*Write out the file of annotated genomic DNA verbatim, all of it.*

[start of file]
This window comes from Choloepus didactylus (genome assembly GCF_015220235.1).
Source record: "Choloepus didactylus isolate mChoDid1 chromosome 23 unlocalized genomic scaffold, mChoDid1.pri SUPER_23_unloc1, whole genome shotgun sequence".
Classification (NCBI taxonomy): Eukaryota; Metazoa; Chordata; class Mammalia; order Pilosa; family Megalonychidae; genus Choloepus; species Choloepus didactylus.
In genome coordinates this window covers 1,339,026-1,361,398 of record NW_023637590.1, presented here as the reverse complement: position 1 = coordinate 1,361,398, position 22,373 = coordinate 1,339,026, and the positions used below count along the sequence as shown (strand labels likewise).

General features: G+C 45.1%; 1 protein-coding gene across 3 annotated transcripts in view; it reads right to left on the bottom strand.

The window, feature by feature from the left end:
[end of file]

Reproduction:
This window comes from Choloepus didactylus (genome assembly GCF_015220235.1).
Source record: "Choloepus didactylus isolate mChoDid1 chromosome 23 unlocalized genomic scaffold, mChoDid1.pri SUPER_23_unloc1, whole genome shotgun sequence".
Classification (NCBI taxonomy): Eukaryota; Metazoa; Chordata; class Mammalia; order Pilosa; family Megalonychidae; genus Choloepus; species Choloepus didactylus.
In genome coordinates this window covers 1,339,026-1,361,398 of record NW_023637590.1, presented here as the reverse complement: position 1 = coordinate 1,361,398, position 22,373 = coordinate 1,339,026, and the positions used below count along the sequence as shown (strand labels likewise).

General features: G+C 45.1%; 1 protein-coding gene across 3 annotated transcripts in view; it reads right to left on the bottom strand.

The window, feature by feature from the left end: